It’s a damning accusation, but it’s also untrue. The Fed never stopped tracking nonfinancial corporate real-estate data. Perhaps it changed its source, but in the age of FRED, all this information is readily available. In fact, one can find three releases of the supplemental tables to the Fed’s Financial Accounts of the United States between 1997 and 1998 that indicate a residual nonfinancial corporate land value of -$4.6 billion, which appears to be what Hudson discovered. Starting with the June 1998 release, however, the residual land value for 1993 rose to $21.1 billion and ultimately to $25.5 billion when 1993 last appears (June 2000 release).

You can chalk Hudson’s mistake up to the migration of data to the Internet, or any other reason really. I don’t think it’s bad faith on his part, just bad luck. Obviously, though, there isn’t a clear conspiracy by Fed statisticians to cease reporting data that made it look bad.

Indeed, if anything, the reported data vindicate Hudson and make the financial accounts look worse: In 1996 and 2009-2010 the final residual nonfinancial corporate land value fell below zero—far lower than -$4.6 billion. More disturbingly, it’s skyrocketed since 2010.

See for yourself.

Nonfinancial Corporate Real-Estate Value

(Source: Federal Reserve (NCBEMVQ027S, RCSNNWMVBSNNCB, RCVSRNWMVBSNNCB), BEA fixed-investment price indexes (Table 1.1.9.), my calculations)

(I deflated residential and nonresidential structures by their respective BEA price indexes and then estimated the land value by keeping it in proportion to assessed fair-market real-estate values. It’s crude but “accurate,” I think.)

So at the beginning of 2010, the entire species missed out on the best real-estate deal ever: $566.83 billion (current dollars) to anyone willing to take all nonfinancial corporate land along with it. Just last week the Fed valued it at $4 trillion. And here you thought you missed out on speculating on Bitcoin.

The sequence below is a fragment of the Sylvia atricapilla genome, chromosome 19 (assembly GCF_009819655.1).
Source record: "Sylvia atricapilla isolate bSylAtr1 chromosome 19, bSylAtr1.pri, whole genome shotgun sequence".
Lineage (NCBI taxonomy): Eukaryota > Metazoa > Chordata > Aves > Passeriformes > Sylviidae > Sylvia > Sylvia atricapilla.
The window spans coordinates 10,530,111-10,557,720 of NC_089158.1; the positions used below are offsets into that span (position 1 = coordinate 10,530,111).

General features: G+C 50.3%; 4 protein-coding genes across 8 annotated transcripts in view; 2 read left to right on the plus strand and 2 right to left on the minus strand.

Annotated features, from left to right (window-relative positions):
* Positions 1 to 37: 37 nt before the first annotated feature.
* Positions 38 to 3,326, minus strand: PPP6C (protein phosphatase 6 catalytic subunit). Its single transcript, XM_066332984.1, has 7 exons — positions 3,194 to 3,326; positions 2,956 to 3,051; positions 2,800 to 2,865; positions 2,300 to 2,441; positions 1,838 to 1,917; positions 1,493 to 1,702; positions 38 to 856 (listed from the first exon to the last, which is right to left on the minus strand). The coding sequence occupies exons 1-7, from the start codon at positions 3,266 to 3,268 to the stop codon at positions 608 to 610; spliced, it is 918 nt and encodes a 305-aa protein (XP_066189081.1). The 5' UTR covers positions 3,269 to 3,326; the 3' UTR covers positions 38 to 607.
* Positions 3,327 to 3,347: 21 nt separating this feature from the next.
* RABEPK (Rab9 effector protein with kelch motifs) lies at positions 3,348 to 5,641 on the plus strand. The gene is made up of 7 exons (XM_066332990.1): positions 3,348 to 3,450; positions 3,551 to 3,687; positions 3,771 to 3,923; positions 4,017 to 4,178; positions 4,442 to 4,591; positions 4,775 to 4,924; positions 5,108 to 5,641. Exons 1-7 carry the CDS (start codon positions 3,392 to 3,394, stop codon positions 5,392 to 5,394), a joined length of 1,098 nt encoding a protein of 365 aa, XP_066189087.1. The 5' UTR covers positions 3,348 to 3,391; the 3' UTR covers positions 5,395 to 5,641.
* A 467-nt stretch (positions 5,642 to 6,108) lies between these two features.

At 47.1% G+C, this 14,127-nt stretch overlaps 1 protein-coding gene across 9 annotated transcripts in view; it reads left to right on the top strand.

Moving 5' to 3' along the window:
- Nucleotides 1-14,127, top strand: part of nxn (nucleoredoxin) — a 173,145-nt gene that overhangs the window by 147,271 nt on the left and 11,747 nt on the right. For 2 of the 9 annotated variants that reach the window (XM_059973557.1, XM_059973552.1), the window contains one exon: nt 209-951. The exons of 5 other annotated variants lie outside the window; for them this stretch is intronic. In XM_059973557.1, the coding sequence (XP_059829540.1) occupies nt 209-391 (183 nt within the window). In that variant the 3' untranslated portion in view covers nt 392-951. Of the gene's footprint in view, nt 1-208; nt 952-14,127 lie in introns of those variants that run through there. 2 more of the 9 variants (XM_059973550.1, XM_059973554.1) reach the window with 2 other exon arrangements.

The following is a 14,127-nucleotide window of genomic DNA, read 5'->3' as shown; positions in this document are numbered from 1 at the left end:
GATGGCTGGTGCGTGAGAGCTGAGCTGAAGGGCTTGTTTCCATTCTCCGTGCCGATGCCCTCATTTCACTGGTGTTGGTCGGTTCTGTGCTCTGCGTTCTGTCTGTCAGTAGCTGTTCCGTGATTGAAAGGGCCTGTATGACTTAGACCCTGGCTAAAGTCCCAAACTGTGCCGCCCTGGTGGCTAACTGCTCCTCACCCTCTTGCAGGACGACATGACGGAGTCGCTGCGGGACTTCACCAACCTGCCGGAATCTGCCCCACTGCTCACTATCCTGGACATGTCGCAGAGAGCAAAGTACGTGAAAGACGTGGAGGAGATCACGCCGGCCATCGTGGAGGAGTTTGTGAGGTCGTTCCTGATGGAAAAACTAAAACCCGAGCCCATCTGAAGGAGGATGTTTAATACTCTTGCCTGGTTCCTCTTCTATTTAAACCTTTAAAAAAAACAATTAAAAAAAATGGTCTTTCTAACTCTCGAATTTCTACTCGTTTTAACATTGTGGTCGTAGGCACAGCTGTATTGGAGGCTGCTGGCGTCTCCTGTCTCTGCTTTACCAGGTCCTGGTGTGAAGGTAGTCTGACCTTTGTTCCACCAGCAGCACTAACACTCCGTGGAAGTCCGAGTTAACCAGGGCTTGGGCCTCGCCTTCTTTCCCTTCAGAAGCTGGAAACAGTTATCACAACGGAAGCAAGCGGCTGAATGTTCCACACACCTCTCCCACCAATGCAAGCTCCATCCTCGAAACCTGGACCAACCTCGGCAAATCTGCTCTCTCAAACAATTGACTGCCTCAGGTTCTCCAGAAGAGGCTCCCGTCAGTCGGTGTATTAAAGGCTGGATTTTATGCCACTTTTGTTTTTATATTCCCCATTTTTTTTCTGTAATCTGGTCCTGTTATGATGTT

So what should we make of this?

Are the Fed’s estimates merely imprecise or inaccurate? Imprecision just means that the land value is off by about a few trillion dollars one direction or the other. When the land value is negative, that’s just fuzzy math that ought to be improved.

By contrast, inaccuracy suggests government estimates of either the total real-estate values or the structures is systemically flawed. These properties might be worth far more than their assessed values. For instance although it’s a nonprofit, Brooklyn Law School’s 2 Pierrepont Street dormitory was ridiculously under-assessed at $3.88 million when the school sold it for $35 million. Alternatively, as I think Hudson tends to argue, the overall real-estate prices are correct but too much of their price increases are imputed to structures. He comments persuasively that “Building prices seem to be responsible for the rise in real estate prices, while land prices are held responsible for their decline.” The implication is that commercial land owners can depreciate land value.

I tend to think both inaccurate assessments of fair-market and structure values are at work, but the former is the bigger culprit. Regardless, Hudson is correct that encouraging local governments to adopt building-residual assessment methodologies would prevent absurd numbers from appearing in the financial accounts of the United States.